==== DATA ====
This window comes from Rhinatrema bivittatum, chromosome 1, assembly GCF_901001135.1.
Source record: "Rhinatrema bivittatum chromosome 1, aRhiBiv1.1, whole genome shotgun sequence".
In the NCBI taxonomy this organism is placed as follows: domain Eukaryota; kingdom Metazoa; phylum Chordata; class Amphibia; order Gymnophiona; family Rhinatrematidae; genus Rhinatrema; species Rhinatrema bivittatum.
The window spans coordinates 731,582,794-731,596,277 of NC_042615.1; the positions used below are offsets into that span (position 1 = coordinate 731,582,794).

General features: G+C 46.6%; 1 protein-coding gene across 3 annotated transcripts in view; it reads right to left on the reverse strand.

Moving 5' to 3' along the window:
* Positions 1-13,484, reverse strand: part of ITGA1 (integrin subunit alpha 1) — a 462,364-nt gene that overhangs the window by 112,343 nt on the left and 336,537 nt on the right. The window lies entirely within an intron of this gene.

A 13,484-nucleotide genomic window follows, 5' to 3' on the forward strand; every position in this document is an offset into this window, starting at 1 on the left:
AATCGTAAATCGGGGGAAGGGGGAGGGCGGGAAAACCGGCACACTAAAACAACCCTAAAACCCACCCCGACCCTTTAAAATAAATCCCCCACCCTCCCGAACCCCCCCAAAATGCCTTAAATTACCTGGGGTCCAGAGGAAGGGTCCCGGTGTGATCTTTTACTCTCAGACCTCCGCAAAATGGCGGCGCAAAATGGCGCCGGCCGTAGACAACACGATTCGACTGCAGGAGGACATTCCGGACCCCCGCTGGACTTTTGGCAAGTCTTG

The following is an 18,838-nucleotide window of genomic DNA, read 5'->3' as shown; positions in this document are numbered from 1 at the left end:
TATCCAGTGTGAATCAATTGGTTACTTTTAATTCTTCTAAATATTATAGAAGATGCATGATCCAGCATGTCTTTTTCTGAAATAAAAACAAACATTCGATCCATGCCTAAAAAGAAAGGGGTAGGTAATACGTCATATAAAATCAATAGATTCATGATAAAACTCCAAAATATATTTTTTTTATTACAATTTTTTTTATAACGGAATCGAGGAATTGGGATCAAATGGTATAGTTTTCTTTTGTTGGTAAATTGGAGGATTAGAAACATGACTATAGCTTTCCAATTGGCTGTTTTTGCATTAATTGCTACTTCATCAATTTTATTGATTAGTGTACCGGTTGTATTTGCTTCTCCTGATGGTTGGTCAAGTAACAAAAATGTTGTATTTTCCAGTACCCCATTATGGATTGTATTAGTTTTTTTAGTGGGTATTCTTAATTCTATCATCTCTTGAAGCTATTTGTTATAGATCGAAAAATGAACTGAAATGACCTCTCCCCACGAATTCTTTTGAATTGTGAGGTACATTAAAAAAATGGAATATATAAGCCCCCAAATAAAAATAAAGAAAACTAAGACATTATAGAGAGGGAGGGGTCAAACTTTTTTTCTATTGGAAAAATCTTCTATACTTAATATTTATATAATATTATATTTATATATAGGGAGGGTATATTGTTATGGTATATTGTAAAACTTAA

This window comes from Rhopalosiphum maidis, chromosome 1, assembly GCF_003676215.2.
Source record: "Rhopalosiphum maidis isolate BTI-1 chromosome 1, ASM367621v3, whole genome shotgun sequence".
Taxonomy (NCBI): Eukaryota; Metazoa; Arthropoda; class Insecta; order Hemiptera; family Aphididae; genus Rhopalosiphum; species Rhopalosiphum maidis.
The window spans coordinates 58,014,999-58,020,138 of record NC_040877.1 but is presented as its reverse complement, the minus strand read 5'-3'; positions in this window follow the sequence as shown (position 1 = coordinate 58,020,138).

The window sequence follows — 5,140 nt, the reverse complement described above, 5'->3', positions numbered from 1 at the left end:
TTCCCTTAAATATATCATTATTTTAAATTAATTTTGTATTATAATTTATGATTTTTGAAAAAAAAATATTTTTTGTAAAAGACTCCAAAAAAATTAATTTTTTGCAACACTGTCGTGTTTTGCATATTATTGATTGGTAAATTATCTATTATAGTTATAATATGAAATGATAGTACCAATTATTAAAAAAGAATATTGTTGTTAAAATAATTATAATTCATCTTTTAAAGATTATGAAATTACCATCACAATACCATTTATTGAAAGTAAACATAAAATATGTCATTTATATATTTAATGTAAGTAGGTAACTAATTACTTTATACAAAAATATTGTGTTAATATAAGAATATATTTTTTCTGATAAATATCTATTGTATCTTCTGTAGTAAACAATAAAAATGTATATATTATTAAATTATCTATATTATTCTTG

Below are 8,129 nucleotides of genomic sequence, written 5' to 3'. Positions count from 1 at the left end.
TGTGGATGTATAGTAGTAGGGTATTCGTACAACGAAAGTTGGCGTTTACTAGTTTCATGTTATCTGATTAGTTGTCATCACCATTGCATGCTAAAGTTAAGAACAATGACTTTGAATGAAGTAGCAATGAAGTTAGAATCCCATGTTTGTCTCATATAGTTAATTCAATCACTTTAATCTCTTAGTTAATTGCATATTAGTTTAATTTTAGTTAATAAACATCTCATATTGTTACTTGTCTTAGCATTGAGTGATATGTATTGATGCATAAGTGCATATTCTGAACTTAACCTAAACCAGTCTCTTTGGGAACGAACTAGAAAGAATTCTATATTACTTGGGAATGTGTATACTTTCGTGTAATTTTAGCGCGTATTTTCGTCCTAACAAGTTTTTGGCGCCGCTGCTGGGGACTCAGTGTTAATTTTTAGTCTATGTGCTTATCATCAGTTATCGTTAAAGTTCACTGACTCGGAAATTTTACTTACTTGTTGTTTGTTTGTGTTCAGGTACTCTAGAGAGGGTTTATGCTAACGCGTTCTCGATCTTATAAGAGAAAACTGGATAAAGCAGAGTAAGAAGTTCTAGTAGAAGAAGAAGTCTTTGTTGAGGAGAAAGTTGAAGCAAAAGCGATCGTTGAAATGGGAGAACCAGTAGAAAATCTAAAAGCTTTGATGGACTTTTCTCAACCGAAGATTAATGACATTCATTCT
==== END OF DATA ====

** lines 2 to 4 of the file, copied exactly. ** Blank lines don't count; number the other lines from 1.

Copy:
Source record: "Rhinatrema bivittatum chromosome 1, aRhiBiv1.1, whole genome shotgun sequence".
In the NCBI taxonomy this organism is placed as follows: domain Eukaryota; kingdom Metazoa; phylum Chordata; class Amphibia; order Gymnophiona; family Rhinatrematidae; genus Rhinatrema; species Rhinatrema bivittatum.
The window spans coordinates 731,582,794-731,596,277 of NC_042615.1; the positions used below are offsets into that span (position 1 = coordinate 731,582,794).